With all of the different rules and regulations for 401(k)s, IRAs, and Roth IRAs, it can be difficult to remember at what ages you can start using retirement funds from your various accounts. Taking distributions too early or too late can incur stiff penalties you don’t want as burdens against your savings. Whether you retire at 45 or 85, you should keep these three ages in mind when deciding what to do with your retirement funds.
Age 55—This is the earliest you can take distributions from a 401(k) without penalty. However, there are stipulations to this allowance. First, you must retire in the year you turn 55, or after, to access the funds between ages 55 and 59. If you retire before age 55, you won’t be able to access your funds until you are 59 ½. Second, if your 401(k) is through a previous employer that you are no longer working for, you may or may not be able to access funds at age 55. If you left that employer at or after age 55, then you can take penalty free distributions. If you left that employer before age 55, then you will have to wait until 59 ½ to take a distribution from that account. Last, you must keep your funds in the 401(k) account. If you try to roll the funds over into an IRA, the IRA rules will apply and you won’t be able to access the funds early.
Age 59 ½–At this age you can start taking penalty free distributions from an IRA or Roth IRA. Keep in mind that distributions from a traditional IRA will count as taxable income and may bump you to a higher tax bracket depending on the amount you withdraw. Technically you can take a penalty-free distribution on a Roth IRA at any age as long as the account has been open for five years or more. If the account is less than five-years-old, you will have to pay taxes on any distributed earnings from the account. Most financial advisors would recommend still waiting until age 59 ½ to avoid unforeseen penalties and to allow the funds to grow further in the Roth account.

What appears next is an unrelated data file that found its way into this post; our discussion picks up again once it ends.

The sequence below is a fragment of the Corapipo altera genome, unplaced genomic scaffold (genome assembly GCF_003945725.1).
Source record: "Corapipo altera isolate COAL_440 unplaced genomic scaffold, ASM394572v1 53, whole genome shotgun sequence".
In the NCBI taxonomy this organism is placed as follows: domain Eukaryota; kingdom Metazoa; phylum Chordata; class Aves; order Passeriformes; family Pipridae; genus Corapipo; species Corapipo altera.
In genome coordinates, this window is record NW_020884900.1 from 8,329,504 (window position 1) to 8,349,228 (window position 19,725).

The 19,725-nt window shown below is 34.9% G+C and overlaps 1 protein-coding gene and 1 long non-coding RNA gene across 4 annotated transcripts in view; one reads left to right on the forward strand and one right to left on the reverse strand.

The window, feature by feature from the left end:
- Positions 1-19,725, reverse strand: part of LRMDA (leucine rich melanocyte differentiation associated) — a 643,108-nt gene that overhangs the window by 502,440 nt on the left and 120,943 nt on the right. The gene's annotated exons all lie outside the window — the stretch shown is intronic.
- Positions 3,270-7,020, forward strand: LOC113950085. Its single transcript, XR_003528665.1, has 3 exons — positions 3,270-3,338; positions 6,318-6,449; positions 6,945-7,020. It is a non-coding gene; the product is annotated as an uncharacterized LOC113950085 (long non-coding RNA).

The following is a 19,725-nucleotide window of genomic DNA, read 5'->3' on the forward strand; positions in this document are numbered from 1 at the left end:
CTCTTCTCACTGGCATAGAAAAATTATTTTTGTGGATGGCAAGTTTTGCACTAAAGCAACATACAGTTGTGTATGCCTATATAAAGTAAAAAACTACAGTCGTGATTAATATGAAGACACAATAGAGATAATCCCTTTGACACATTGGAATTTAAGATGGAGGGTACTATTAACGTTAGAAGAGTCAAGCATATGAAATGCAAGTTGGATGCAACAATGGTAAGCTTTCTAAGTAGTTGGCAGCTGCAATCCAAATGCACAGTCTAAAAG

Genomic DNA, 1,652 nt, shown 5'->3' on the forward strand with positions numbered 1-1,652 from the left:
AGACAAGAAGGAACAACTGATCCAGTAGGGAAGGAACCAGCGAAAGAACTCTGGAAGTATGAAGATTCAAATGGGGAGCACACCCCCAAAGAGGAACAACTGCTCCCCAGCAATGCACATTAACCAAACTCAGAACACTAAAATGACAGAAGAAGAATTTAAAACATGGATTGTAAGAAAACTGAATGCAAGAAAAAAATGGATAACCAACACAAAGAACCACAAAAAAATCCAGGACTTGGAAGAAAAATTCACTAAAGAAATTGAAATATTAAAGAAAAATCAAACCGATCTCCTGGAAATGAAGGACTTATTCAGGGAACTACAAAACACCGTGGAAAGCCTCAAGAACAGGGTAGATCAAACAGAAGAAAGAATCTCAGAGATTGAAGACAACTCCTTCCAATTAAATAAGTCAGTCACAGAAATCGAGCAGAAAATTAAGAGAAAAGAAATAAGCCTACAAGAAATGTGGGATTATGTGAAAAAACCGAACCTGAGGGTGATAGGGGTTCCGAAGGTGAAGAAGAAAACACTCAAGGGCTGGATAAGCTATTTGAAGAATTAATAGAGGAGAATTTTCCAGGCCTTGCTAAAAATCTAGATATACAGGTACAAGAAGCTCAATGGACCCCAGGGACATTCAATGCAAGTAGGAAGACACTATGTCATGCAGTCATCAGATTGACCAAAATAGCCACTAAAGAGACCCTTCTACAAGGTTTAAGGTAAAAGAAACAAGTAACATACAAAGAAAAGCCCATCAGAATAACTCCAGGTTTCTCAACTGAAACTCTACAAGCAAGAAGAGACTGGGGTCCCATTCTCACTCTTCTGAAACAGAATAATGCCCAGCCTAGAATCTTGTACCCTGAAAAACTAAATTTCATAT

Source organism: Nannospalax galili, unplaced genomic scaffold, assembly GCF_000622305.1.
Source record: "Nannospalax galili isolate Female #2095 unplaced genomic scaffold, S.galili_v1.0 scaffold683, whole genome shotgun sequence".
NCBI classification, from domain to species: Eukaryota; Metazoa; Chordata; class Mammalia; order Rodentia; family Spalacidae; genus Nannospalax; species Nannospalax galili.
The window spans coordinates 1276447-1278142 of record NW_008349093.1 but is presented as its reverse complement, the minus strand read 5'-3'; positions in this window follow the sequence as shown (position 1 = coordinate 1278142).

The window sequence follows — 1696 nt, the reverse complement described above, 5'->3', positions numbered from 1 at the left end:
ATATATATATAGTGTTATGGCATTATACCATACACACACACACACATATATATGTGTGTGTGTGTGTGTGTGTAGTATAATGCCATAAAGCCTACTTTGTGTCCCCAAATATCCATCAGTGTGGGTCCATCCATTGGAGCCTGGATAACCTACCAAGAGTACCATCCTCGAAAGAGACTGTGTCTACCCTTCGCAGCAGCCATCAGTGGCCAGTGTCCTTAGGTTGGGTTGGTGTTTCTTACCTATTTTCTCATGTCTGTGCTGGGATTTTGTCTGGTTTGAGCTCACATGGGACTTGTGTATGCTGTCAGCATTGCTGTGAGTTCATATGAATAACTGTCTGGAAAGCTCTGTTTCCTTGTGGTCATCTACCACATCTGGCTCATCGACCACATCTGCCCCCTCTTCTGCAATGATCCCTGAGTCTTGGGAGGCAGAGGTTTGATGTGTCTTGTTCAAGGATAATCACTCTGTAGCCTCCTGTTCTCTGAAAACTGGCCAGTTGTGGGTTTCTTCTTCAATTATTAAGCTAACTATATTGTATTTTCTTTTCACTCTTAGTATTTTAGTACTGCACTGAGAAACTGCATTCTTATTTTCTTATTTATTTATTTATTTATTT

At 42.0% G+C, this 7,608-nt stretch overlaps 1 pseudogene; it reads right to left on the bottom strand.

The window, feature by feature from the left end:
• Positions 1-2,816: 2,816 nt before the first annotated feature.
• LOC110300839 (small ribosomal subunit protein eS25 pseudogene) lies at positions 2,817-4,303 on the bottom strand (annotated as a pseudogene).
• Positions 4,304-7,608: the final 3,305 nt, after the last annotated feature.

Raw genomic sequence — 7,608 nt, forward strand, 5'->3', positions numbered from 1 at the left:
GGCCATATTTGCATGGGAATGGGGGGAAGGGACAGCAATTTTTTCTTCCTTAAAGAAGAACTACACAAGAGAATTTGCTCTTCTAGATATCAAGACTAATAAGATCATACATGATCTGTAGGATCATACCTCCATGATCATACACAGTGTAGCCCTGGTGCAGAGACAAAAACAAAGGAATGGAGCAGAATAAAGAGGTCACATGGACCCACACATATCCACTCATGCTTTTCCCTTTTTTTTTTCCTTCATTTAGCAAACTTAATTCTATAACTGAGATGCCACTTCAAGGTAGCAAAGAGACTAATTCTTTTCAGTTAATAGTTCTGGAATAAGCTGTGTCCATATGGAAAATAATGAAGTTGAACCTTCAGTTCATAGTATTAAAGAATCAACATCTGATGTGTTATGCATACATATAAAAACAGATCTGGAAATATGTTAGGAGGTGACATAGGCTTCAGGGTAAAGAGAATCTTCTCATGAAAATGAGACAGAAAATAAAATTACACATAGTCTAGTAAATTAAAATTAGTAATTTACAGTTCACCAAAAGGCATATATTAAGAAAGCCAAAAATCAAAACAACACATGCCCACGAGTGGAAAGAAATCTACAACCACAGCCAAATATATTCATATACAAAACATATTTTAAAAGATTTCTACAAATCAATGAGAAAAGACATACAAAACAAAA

For a 401(k), age 59 ½ is a little tricky. If you are still working at age 59 ½, you may start taking distributions from an old plan, but distributions may be prohibited from a company you are currently working for. Some plans allow in-service distributions, but others do not. If you are retired at 59 ½, you are free and clear to take distributions from a 401(k).
Age 72–Whether or not you have taken distributions in the past, traditional IRA and 401(k) accounts will start required minimum distributions (RMDs) at this age. RMDs are calculated each year by your life expectancy and how much money is in the account. If you are still working at this age, some 401(k) plans make an exception to this RMD regulation. Roth IRAs don’t have RMDs since this rule only applies to tax deferred accounts.